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JUNIPER

"Postmodern Drama with a Pinch of Redemption"

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What You Need To Know:

JUNIPER is a drama from New Zealand. It tells the bittersweet story of an unlikely relationship between Sam, a suicidal 17-year-old, and his grandmother, Ruth. Sam’s father reluctantly takes in Ruth, an elderly alcoholic whose self-destructive nature matches Sam’s. Ironically, Ruth may be the key to Sam’s reclamation. A renowned, world-traveling journalist, Ruth comes to see there’s more of her in her grandson than she thought. They get to know each other over drinks and philosophical conversations about life and death. Could it be that this disturbed, unhappy teenager can help his difficult, world-weary grandmother face mortality as she helps him embrace life?

The New Zealand cinematography in JUNIPER is breathtaking. The writing, impressionistic storytelling, and compact running time make JUNIPER powerful in ways other similar movies are not. JUNIPER has some positive Christian, redemptive content and references. It concludes life is beautiful and worth living. Ultimate meaning in God and Jesus, however, still seems out of reach for the characters. JUNIPER has strong foul language, scenes of drunkenness and contemplation of suicide, and brief lewd content. So, MOVIEGUIDE® advises extreme caution.

Content:

(PaPa, CC, B, HH, LL, VV, S, N, AA, MM):

Dominant Worldview and Other Worldview Content/Elements:
Strong mixed pagan worldview about a suicidal young man and his alcoholic grandmother has some overt and not-so-overt Christian, redemptive content and references and concludes life is beautiful and worth living but it doesn’t go far enough in that ultimate meaning in God and Jesus still seems out of reach for the two lead characters, and the movie has some postmodern, nihilistic attitudes (for example, grandmother says people can’t “have a decent conversation unless [they] get drunk,” and though grandmother accepts absolution and communion before death, she does so at the urging of a Christian friend and seems rather put out by it all

Foul Language:
20 obscenities (including 11 “f” words and one Jesus profanity

Violence:
A 17-year-old boy contemplates suicide several times, teenager secures a hangman’s noose to a tree and languidly sits and watches it swing, teenager writes suicide notes and puts his head in the noose at one point, plus some rough hits and tackles in a game of rugby, one boy tackles another boy and punches him repeatedly before being pulled off him by others, and a woman throws a glass at a teenage boy and hits him in the face

Sex:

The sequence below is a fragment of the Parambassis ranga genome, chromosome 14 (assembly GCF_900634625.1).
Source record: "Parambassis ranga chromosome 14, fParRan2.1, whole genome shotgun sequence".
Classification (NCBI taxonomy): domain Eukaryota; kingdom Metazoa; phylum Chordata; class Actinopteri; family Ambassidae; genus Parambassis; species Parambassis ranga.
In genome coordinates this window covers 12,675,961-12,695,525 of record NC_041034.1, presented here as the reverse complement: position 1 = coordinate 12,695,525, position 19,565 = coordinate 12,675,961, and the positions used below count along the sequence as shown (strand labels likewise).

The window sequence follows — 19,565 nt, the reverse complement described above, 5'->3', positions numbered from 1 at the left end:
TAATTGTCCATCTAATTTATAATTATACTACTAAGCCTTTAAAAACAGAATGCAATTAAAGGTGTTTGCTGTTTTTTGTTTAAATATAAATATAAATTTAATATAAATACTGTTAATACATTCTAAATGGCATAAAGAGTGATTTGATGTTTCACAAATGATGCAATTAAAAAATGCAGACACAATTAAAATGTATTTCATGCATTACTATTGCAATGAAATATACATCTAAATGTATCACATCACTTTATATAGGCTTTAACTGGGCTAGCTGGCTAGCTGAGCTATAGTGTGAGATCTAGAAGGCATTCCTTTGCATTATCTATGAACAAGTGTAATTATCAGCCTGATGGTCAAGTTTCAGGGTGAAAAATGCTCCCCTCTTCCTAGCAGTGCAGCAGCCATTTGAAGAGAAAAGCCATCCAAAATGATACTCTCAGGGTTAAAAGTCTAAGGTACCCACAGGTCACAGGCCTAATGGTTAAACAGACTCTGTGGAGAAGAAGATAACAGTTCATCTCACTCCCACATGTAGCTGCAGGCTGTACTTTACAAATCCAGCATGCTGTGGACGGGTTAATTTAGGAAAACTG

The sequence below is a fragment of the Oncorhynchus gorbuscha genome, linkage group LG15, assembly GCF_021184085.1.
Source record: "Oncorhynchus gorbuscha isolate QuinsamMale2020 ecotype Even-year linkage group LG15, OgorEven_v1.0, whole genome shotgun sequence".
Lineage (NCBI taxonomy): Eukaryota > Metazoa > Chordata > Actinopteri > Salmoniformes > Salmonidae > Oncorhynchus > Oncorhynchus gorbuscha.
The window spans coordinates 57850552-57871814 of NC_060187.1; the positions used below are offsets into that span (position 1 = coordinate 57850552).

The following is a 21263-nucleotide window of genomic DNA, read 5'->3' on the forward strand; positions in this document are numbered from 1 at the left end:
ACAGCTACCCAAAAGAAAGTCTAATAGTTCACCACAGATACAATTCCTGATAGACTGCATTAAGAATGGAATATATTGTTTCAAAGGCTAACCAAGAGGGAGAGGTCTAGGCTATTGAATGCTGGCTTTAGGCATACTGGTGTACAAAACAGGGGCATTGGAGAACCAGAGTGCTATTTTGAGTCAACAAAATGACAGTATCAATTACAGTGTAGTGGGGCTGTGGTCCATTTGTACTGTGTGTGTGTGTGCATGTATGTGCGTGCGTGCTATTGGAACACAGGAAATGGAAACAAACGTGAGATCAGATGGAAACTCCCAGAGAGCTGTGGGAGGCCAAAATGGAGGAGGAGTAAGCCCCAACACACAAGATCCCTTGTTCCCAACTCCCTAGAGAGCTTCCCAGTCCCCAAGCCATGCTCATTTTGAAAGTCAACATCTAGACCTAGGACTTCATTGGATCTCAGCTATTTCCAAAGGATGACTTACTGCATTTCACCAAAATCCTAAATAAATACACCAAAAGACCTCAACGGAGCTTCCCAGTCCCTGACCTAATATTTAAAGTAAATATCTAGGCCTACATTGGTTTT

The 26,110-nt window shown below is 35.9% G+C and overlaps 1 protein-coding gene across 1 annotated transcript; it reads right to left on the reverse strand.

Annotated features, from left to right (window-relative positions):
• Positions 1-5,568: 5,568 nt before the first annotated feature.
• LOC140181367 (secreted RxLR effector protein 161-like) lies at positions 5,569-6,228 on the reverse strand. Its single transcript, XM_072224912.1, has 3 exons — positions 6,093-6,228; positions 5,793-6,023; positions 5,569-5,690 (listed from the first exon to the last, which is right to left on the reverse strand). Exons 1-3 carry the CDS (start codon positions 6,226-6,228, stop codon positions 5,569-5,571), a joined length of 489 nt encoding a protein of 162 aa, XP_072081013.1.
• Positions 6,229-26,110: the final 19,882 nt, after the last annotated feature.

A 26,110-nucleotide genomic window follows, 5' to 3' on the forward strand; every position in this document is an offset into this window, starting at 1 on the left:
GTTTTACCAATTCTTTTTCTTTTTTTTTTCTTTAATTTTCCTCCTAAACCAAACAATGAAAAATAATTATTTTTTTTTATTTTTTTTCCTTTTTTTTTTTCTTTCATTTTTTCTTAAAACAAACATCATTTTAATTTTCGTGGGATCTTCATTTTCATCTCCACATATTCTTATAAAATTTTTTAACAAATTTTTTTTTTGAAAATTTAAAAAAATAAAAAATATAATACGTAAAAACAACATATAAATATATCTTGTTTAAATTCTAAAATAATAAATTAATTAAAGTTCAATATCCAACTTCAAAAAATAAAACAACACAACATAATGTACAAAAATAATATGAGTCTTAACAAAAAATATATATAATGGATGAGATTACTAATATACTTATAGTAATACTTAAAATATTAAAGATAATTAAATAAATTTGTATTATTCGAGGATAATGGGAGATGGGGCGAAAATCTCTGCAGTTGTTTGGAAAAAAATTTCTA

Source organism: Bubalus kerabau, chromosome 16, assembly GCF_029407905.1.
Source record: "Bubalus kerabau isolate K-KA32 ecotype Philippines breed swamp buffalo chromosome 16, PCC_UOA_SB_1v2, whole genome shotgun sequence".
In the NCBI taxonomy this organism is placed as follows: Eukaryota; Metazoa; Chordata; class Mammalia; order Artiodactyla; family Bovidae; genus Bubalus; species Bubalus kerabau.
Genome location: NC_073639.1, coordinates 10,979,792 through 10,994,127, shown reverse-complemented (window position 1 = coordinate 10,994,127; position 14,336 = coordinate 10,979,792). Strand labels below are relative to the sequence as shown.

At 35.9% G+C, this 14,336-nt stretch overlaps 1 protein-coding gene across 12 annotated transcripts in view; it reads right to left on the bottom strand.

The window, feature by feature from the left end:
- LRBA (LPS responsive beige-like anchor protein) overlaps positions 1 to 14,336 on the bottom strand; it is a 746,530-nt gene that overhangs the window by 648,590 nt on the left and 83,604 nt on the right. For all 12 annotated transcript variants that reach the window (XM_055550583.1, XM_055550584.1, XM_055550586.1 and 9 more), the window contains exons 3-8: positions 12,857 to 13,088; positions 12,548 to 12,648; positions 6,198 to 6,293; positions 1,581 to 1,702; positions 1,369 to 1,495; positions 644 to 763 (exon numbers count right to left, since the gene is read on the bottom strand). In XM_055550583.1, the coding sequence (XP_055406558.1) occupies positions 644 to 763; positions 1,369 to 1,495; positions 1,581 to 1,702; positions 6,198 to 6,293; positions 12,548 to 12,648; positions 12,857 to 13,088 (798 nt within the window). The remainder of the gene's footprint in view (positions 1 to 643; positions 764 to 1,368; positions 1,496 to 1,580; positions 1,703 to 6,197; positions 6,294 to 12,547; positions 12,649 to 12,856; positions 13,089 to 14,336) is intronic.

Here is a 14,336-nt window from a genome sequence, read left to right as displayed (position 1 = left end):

Self-abuse implied when a 17-year-old boy looks at a magazine (no pages shown) before being interrupted, plus an elderly woman tells her teenage grandson to seduce a young girl and “get laid”

Nudity:
Teenage boy lies shirtless on the floor of his bedroom

Alcohol Use:
An elderly woman drinks heavily most of the time, teenagers drink and smoke, an elderly woman helps a 17-year-old teenager get drunk, saying this is necessary if they are to “have a decent conversation,” much drinking of gin and other alcoholic beverages throughout, and almost everyone drinks alcohol at some point

Smoking and/or Drug Use and Abuse:
Teenagers smoke at a party, an elderly woman smokes a marijuana cigarette at a party, a man smokes a cigarette in his home, and almost everyone smokes something at some point;

Miscellaneous Immorality:
Strong miscellaneous immorality includes a father and his 17-year-old son are initially hateful of the father’s elderly mother and are clear they are only taking her in because of the money she brings the family and an elderly woman routinely gives bad advice to a teenager (encouraging him to get drunk, to defy his father’s instructions and orders, etc.).

More Detail:

JUNIPER is a New Zealand drama that tells the bittersweet story of an unlikely relationship which blooms between a suicidal 17-year-old and his grandmother after the man’s father reluctantly takes in his mother, whose self-destructive nature matches that of her grandson’s, but who may ironically come to be the key to the teenager’s reclamation. JUNIPER has some powerful, intense, uplifting moments, with some positive Christian, redemptive content that concludes life is beautiful and worth living, but ultimate meaning in God and Jesus still seems out of reach for the characters, and the movie has strong foul language, scenes of drunkenness, references to suicide, and brief lewd content deserving extreme caution.